Sales and Marketing. Our sales and marketing expenses consist primarily of direct advertising expenses related to television, print, radio, online and other direct marketing activities, personnel costs for our sales and marketing staff, rental payments for our kiosks and commissions paid to our sales personnel. In 2007, we began to make significant investments to expand our sales and marketing operations in Europe and Japan. In 2009, we continued to make significant investments to expand our sales and marketing operations in South Korea, in 2010 we established our presence in Germany, and in 2011 we established an office in Brazil. In each case we established local sales offices, added employees and launched marketing and public relations campaigns within the region. We intend to continue to expand our sales activities within some of these regions as well as to expand our presence into new countries, in addition to expanding our media and advertising campaigns in the United States. As part of our CEO's assessment of our business as described above in the Overview section, we are evaluating the profitability and potential of each existing and new market. As a result of this process, we consolidated our European presence to the London office and closed the German office in June 2012. We expect sales and marketing expenses to continue to increase in future periods as we expand our operations in existing and new markets.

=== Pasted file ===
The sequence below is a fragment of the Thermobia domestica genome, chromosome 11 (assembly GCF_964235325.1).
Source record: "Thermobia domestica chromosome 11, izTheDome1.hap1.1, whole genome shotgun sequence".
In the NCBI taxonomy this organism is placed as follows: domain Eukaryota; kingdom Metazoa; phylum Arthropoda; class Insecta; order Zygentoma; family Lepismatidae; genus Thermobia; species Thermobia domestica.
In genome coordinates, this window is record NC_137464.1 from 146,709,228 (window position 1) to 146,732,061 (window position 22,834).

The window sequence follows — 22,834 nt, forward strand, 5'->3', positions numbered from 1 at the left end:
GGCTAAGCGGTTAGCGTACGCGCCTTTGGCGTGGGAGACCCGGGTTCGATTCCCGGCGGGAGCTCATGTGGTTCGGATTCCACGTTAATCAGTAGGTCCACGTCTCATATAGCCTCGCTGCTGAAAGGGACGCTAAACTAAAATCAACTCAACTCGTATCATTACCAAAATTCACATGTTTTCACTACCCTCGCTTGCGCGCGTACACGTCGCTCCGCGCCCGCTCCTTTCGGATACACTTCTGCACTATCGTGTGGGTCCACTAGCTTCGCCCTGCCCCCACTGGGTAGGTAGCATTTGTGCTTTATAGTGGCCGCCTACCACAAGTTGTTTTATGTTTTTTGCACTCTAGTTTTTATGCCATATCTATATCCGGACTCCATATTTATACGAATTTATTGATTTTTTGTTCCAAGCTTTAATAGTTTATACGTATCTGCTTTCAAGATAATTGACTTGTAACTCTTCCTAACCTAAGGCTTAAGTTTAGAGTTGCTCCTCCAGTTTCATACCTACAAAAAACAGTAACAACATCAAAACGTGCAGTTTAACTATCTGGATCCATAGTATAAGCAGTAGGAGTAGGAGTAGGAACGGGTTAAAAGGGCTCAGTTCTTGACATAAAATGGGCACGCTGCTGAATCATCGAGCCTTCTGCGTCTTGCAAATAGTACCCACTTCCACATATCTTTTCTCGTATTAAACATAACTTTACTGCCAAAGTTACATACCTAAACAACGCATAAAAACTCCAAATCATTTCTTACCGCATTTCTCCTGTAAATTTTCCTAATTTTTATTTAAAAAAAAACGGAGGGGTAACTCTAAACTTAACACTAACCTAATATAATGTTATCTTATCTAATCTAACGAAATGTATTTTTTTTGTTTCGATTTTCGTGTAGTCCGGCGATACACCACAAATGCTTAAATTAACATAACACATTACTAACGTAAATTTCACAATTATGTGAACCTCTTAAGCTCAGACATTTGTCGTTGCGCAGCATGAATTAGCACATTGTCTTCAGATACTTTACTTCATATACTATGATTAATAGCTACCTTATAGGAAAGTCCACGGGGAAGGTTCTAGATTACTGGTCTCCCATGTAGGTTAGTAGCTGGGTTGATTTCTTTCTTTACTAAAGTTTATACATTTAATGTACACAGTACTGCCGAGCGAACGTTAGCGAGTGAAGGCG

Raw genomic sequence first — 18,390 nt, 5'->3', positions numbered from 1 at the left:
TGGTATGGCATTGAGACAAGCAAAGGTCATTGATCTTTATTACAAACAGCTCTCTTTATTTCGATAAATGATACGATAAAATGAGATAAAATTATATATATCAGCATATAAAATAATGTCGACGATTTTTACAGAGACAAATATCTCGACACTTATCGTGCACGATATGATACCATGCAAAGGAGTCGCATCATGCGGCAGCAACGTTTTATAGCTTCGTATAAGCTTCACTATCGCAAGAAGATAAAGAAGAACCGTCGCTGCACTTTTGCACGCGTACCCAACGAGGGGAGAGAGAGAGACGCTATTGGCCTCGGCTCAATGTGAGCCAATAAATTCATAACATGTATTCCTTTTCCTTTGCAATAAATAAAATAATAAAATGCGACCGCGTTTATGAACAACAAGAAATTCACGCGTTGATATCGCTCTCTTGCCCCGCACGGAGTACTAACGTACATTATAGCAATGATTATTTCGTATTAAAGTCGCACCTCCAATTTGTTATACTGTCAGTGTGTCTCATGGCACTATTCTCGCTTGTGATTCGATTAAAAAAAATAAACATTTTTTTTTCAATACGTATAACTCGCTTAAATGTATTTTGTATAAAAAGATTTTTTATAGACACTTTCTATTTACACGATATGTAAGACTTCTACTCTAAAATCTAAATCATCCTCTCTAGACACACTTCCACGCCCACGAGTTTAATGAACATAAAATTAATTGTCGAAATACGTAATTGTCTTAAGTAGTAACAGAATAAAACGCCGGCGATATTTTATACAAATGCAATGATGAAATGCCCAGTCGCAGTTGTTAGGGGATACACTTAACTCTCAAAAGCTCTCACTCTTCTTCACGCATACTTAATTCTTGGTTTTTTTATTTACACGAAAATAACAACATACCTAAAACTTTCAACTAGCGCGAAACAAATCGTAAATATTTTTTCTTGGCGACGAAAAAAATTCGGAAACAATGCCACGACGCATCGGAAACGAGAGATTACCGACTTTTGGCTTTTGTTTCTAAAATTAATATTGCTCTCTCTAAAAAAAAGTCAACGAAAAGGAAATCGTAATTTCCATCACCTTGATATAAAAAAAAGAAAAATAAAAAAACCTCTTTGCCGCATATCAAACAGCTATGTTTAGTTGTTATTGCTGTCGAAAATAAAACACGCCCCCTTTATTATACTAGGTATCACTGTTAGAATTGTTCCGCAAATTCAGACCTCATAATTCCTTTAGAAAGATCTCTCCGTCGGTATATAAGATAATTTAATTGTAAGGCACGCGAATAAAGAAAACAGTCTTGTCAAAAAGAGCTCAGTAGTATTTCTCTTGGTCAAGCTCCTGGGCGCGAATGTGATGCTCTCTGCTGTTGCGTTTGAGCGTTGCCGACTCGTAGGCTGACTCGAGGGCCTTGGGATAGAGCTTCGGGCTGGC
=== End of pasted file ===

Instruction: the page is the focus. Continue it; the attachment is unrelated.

Research and Development. Research and development expenses consist primarily of personnel costs and contract development fees associated with the development of our solutions. Our development efforts are primarily based in the United States and are devoted to modifying and expanding our product portfolio through the addition of new content and new complimentary

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products and services to our language learning solutions. We expect our investment in research and development expenses to increase in future years but provide us with significant benefits in the future.